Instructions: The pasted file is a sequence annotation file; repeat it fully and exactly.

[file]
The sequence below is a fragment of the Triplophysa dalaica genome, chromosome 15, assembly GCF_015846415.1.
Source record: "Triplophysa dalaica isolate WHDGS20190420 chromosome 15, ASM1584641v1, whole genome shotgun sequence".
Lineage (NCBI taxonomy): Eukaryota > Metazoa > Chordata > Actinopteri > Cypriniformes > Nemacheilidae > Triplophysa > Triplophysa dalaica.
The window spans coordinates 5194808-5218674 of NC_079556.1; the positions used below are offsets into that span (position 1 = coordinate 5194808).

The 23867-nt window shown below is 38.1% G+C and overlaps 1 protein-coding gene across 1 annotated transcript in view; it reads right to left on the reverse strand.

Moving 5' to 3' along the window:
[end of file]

The sequence below is a fragment of the Triplophysa dalaica genome, chromosome 15, assembly GCF_015846415.1.
Source record: "Triplophysa dalaica isolate WHDGS20190420 chromosome 15, ASM1584641v1, whole genome shotgun sequence".
Lineage (NCBI taxonomy): Eukaryota > Metazoa > Chordata > Actinopteri > Cypriniformes > Nemacheilidae > Triplophysa > Triplophysa dalaica.
The window spans coordinates 5194808-5218674 of NC_079556.1; the positions used below are offsets into that span (position 1 = coordinate 5194808).

The 23867-nt window shown below is 38.1% G+C and overlaps 1 protein-coding gene across 1 annotated transcript in view; it reads right to left on the reverse strand.

Moving 5' to 3' along the window: